Categories Celebrity Style
Unless you were born with the panache of Marilyn Monroe, a gust of wind isn’t exactly a friend when you’re wearing a skirt or dress. But unlike the brief embarrassment you might endure on your morning commute, weather permitting, women of the royal family run the risk of flashing paparazzi every time they step foot on a tarmac. It makes sense, then, that Meghan Markle’s dress hack for windy days is so genius—and, spoiler alert: It rests entirely in her underwear.
According to Myka Meier, the founder of Beaumont Etiquette, the Duchess of Sussex (and other women of the royal family, including Kate Middleton) rely on clingy, static-filled underwear to keep their dresses and skirts from moving around. “Often they wear body suits and clothes that actually increase static so it’s much [harder] for something to fly up,” she explains to The Sun.
In addition to choosing the right underwear, Meier adds that royals enlist the help of hats to protect their hair during less-than-ideal weather (save for the days Markle wears her signature wispy bun, of course). “Just like the dresses fly up, so does your hair,” she explains. “Right when you walk off the [airplane] those are the first photos that go viral, so the hat is often used right when they walk off for that reason.”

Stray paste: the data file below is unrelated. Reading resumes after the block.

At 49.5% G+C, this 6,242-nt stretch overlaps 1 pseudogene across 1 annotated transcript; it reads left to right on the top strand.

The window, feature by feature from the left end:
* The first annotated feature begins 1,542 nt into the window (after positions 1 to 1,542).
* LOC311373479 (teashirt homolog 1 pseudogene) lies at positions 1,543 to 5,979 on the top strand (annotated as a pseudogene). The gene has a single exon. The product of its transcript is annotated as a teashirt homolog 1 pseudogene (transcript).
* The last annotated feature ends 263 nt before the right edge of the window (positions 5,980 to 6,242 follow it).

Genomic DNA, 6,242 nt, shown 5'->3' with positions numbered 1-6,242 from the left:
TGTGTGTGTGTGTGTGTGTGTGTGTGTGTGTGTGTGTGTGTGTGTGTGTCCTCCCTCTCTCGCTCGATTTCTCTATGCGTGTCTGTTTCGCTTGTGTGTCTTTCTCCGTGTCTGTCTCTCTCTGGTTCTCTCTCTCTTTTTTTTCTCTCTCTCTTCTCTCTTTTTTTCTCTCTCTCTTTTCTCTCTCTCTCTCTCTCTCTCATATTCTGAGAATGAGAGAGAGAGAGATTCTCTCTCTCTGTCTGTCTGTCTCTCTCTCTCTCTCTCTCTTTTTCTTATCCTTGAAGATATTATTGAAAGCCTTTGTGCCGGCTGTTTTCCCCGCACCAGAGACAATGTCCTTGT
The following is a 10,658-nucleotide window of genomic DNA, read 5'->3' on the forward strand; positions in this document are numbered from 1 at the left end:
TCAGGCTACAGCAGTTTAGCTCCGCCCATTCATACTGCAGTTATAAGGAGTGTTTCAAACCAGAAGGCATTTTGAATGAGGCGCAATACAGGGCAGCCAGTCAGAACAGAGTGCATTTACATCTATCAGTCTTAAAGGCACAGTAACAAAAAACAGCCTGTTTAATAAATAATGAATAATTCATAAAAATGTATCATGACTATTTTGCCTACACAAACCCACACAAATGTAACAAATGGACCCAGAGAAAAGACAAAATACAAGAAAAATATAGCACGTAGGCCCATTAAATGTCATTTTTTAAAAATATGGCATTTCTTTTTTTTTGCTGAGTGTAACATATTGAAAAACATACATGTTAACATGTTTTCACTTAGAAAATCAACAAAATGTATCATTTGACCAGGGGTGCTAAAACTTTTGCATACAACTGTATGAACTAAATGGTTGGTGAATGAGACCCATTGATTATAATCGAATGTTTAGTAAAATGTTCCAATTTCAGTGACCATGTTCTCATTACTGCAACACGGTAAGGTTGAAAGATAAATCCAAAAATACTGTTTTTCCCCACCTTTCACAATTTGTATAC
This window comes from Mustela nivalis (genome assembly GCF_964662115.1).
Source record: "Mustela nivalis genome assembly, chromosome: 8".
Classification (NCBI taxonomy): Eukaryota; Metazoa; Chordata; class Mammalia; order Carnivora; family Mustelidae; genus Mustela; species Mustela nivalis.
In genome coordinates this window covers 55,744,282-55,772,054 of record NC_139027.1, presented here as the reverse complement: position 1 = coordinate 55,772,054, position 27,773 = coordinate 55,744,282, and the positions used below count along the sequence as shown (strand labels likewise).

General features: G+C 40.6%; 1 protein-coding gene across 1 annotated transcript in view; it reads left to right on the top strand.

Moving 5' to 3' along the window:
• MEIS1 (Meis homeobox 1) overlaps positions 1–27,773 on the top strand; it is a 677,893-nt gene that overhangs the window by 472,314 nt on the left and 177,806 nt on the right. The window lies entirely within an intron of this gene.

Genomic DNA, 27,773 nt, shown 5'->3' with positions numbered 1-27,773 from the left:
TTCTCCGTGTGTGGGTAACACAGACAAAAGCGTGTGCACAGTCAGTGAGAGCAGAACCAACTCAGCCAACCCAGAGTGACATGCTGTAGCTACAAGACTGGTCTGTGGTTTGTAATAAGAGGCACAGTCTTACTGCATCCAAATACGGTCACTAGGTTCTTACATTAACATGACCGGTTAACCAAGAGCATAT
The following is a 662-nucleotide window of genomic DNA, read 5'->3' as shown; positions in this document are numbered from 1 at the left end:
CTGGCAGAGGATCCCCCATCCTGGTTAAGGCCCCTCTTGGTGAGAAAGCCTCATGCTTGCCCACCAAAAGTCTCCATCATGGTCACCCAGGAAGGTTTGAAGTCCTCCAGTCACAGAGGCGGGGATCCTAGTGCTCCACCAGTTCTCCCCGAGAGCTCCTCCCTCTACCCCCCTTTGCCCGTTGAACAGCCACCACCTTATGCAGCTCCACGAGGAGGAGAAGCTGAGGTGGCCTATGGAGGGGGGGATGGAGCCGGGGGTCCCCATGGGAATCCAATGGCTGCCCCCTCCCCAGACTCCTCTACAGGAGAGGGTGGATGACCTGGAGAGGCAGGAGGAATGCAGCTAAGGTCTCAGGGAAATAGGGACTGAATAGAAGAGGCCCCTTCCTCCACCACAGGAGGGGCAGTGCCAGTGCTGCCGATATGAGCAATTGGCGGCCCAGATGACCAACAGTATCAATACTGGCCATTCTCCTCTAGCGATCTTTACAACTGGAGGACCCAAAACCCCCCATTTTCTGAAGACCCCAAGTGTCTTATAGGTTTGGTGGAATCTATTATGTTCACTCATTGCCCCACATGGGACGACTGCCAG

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The underwear hack has no doubt come in handy for Markle’s first summer of royal engagements—the Duchess of Sussex made it through a solo outing with the Queen, baby Prince Louis’ christening and even an official visit to Ireland without any major fashion slip-ups (other than her “controversial” decision to bare her shoulders at Trooping the Colour in June). Of her most iconic looks of the season, Markle’s 37th birthday dress became an immediate fan favorite (and is shockingly still available at Club Monaco).
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Although the hack has worked well for Markle, it isn’t exactly a perfect science (think: Kate Middleton’s infamous yellow-dress moment in 2011), which is why more senior members veer away from silky dresses and opt for heavy materials like wool or linen. Angela Kelly, who has served as Queen Elizabeth II’s personal assistant and dresser since 2002, says she takes ultimate precautions when dressing the matriarch.
“The Queen undertakes a wide range of engagements, many of which take place in the open air, where a sudden breeze could cause embarrassment,” Kelly wrote in her book Dressing the Queen: The Jubilee Wardrobe. “If we think this is a possibility, we will very occasionally use weights, discreetly sewn into the seams of day dresses.”
But for those of us who don’t have access to a royally trained seamstress (or a casual supply of miniature weights), clingy underwear and bodysuits are an easy way to keep your hemline where it belongs. Not sure which fabrics have the most static cling? Look out for pieces made of wool, silk, polyester and rayon—all of which are most likely to stick to your dress. Try out Markle’s trick for yourself with four editor-approved undergarments, below.